Question: A few of my family members would like to contribute money to my son's 529 college-savings account as a gift. How do they do this, and will they be able to get a state income tax deduction?
Answer: Many 529 administrators are making it easier for people to contribute to 529s as gifts. T. Rowe Price, for example, recently introduced a GoTuition gifting portal for its 529 accounts. An account holder can create a profile page online, then share a custom URL for family and friends to make a direct deposit from their bank into the 529 account. Several plans (such as the Colorado CollegeInvest 529, the DC College Savings Plan, College Savings Iowa and Missouri's 529 College Savings Plan) participate in the Ugift program. The program lets you sign up for a code that you can share with family and friends to enable them to contribute to the account online; they don't need to be related to the beneficiary. Go to your plan's website to find out whether it participates in the Ugift program or offers other steps that relatives and friends can take to contribute.
Tax rules vary by state. About two-thirds of states offer an income tax deduction for 529-plan contributions. You generally need to contribute to your own state's plan to get a state income tax break. But a few states, such as Arizona, Kansas, Missouri, Montana and Pennsylvania, let you deduct contributions to any state's 529 plan. Most states let you deduct a contribution you make to someone else's account, but a few, such as New York, let only the account owners deduct contributions. You can find out more about your state's rules at SavingForCollege.com.
If you live in a state that offers a tax break only to account owners, see if you can qualify for the deduction by opening a separate 529 account. You may need to open the account in your own state to qualify for the tax break, unless you live in one of the states that lets you deduct contributions to any state's plan. There's no limit to the number of accounts that can name a child as a beneficiary. If the child doesn't go to college or doesn't need the money, you can switch the beneficiary to another eligible relative of the child, such as a parent, sibling or cousin. See the “Qualified Tuition Program” section of IRS Publication 970, Tax Benefits for Education, for more information about 529s, as well as a full list of eligible relatives of the beneficiary and other rules.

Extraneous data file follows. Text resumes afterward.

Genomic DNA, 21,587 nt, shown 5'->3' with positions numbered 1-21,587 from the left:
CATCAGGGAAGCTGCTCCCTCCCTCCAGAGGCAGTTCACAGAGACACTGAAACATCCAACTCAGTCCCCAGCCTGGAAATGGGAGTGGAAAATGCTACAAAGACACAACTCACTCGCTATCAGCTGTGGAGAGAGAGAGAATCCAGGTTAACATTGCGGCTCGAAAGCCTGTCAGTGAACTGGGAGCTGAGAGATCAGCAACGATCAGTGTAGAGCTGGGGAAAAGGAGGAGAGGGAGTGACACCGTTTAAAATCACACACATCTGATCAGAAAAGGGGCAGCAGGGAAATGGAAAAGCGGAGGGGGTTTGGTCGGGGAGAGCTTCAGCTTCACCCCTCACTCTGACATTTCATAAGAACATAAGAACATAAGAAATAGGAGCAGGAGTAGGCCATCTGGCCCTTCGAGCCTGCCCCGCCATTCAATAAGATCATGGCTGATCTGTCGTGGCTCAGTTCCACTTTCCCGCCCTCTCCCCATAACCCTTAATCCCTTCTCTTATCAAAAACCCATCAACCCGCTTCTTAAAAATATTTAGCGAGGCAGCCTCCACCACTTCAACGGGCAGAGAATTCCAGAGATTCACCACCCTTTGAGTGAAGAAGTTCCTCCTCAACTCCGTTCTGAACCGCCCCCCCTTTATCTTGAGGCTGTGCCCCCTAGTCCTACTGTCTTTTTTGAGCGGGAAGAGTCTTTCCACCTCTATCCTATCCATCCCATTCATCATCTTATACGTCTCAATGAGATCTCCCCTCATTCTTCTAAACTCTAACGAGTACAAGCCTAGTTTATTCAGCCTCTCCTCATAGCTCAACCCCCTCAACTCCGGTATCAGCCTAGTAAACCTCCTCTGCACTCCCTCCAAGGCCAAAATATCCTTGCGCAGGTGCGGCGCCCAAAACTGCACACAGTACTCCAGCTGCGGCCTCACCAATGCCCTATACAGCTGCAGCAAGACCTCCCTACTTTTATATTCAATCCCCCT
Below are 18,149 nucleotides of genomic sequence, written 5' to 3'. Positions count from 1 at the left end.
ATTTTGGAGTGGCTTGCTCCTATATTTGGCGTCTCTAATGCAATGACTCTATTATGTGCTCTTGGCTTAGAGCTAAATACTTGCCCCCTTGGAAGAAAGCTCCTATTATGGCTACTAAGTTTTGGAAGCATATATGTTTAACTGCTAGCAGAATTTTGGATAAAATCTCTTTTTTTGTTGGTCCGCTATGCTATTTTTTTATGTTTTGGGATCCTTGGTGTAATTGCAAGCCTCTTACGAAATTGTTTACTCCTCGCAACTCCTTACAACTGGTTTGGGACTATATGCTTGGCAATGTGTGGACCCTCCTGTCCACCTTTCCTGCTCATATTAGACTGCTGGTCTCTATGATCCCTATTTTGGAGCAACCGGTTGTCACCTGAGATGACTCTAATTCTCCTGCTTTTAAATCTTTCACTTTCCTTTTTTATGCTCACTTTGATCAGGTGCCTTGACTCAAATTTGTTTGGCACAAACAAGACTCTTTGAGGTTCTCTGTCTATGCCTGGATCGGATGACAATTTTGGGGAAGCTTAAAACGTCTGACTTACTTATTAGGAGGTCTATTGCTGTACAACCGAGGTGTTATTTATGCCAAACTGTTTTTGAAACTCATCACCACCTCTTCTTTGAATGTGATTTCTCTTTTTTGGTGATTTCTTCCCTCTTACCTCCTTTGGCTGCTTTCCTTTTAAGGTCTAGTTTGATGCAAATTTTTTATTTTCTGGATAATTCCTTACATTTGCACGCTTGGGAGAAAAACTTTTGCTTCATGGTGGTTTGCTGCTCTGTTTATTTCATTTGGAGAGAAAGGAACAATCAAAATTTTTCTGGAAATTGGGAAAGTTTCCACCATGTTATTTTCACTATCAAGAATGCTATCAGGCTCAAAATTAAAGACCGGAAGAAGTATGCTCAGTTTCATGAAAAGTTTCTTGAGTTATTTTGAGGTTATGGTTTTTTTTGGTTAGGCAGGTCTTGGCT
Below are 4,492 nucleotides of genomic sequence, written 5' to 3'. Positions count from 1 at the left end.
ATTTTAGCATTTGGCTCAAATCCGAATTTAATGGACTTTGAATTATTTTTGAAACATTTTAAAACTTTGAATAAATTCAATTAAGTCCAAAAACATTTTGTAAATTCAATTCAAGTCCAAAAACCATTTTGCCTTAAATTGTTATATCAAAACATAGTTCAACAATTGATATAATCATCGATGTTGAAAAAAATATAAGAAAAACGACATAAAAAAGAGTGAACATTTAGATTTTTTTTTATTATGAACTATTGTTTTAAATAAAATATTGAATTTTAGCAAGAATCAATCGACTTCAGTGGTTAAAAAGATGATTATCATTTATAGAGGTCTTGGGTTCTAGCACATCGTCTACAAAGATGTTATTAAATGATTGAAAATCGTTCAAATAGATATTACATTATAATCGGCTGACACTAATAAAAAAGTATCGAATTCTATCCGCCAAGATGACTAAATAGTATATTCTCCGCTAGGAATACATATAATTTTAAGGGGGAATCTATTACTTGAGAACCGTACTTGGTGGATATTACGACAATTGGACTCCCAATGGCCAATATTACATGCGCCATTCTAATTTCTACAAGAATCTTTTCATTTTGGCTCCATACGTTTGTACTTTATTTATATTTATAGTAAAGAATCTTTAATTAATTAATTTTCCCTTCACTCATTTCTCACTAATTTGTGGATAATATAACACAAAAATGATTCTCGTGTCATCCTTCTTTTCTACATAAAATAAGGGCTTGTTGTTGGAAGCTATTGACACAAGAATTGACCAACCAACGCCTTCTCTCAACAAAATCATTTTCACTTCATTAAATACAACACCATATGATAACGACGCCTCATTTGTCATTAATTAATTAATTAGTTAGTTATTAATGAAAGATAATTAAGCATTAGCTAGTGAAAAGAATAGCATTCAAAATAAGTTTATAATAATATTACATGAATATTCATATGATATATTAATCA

As the "Ask Kim" columnist for Kiplinger's Personal Finance, Lankford receives hundreds of personal finance questions from readers every month. She is the author of Rescue Your Financial Life (McGraw-Hill, 2003), The Insurance Maze: How You Can Save Money on Insurance -- and Still Get the Coverage You Need (Kaplan, 2006), Kiplinger's Ask Kim for Money Smart Solutions (Kaplan, 2007) and The Kiplinger/BBB Personal Finance Guide for Military Families. She is frequently featured as a financial expert on television and radio, including NBC's Today Show, CNN, CNBC and National Public Radio.
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